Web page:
Eventually, I was able to harvest tomatoes. They were late, but then, everyone's were. Summer wasn't acting very summery, and tomatoes need warmth and sunshine. The pepper plants need lots of heat too, but I could see the beginnings of peppers. We got some jalapenos and some nice Hungarian wax, but things began to take a turn for the worse.

Pathetic Pepper (and a lousy photo, too)
For starters, the tomatillos dropped all their flowers and didn't fruit. Then the tomato plants stopped...tomatoing. Blight! Two of the four varieties aren't all blighty, but they've stopped flowering. The eggplant? Still about four inches tall. Radishes? We ate the first go 'round, and they were nice. But then they just shot straight up and didn't make anything resembling a radish. I also harvested a two-inch carrot which was tasty, but the others did nothing.

We could conjecture about the soil used (different pots have different soils, though) or the lighting (I picked the "perfect" spot according to seed packet instructions and books), watering (again, I followed instructions), etc. But the bottom line is: My vegetables aren't vegetables. They are pots of dirt with twiggy things in them.

A tomato...but no leaves
Here's the kicker: Two days ago I went over to the side of my house; you know, the side where my two large raised vegetable beds are, the ones I didn't use this year because they're so out of the way and I can't watch over my plants. I looked at the neglected beds full of weeds and -- lo and behold -- over a dozen tomato plants had reseeded themselves. They are TOMATOING! There are tomatoes. I did not grow them. I did not plant, water, weed, stake, or care for them. I did nothing. Through late frosts, cold nights, lack of sunshine, then a mean heat streak that had us all melting, the tomatoes thrived. Without my care.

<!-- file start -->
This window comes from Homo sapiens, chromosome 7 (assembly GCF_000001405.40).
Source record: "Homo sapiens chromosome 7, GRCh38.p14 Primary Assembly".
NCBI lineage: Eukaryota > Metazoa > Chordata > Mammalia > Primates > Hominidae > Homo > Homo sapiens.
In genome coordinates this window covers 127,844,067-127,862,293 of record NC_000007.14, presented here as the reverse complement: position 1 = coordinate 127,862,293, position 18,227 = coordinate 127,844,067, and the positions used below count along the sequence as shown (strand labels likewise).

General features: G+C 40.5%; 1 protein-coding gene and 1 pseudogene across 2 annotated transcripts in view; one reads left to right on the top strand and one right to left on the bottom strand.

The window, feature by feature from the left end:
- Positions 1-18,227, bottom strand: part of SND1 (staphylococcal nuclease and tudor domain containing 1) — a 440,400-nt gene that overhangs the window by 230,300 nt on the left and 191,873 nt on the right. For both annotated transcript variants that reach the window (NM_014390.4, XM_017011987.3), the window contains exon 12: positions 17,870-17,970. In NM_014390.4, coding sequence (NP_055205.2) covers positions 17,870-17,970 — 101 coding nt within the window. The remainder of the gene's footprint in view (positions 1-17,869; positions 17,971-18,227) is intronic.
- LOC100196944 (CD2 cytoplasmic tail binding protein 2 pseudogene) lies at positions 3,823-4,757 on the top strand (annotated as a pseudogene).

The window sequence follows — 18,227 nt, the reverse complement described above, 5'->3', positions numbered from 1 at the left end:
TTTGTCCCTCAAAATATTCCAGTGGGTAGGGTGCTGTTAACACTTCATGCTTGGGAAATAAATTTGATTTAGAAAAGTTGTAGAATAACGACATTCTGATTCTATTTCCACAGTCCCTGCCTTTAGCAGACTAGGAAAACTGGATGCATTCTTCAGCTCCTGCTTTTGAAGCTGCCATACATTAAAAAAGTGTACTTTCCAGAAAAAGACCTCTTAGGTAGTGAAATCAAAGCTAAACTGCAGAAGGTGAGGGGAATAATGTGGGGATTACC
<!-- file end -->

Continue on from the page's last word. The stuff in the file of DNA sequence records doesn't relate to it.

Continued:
And that, my friends, is why I am an herbalist. I get along great with wild plants. They like me. They hang out near me, they thrive, they grow. If I don't touch them until they are done doing what they need to do. Next year, I'm going to forage.
The Tomatoes that Grew Themselves

Thursday, April 11, 2013

Some of My Best Friends Are Plants: A Short Memoir

My memoir: Now available on Amazon

I have finally done it. I have published my memoir. Or sort of, anyway. This isn't the kind of epic tome that waxes poetic about a sullen childhood or life of crime or six marriages, three of which were to political figures who left me in puddles of tears. Although that would certainly make for interesting reading, it is not my story. My story is about plants.

As the title denotes, it is a short memoir, about the equivalent of 40 paperback pages. So as you can well imagine, it is not my entire life's story. (I am not so young as to fill only 40 pages with life.) Instead, think of it as a slice of pie, a little wedge of who I am and why I am such a bad gardener.

Come to think of it, the memoir does not answer the bad gardener question. That's because I have no idea why I am a bad gardener. But there it is in print -- or in e-ink -- admitting to the world my shortcomings and heartless (albeit unintentional) slaughter of many, many innocent plants.

Mostly, however, it's a story of how plants have been a part of my life from the beginning, and how my relationship with them went from one of perhaps confusion to one of tight friendship. Yes, I talk to my plants. There. I've said it. You can take that as a sign of lunacy, or you can accept it for what it is: a sign of lunacy.

Bottom line, plants don't talk back. They are very good listeners. And they never once criticized my out-loud readings to them. In fact, I do believe they rather enjoyed hearing my memoir recitations. I'm pretty sure I even saw my ficus smile, and that is no easy task. (He has cabin fever and is impatiently awaiting warmer weather so he can hang out on the back deck once again.)

So there you have it. The memoir is complete and is available on Amazon for the mere pittance of 99 cents. Why 99 cents, you ask? Haven't the Indie writers gotten over that whole 99 cent business? Yes, for the most part we have, but I felt like reminiscing. Besides, it's new and I'm excited about it and the ficus says that it's worth about 99 cents.

Here's where you find my new and profound work: Some of My Best Friends Are Plants.

Monday, April 1, 2013

Writing: The Surest Way to a Clean House

It is good to start writing early in the day.
If one is going to write anything creative, there are a few important steps one must follow. As an example, I will give my own account from just this morning. This should give any young and aspiring writer a good feel for how a professional writer starts her day.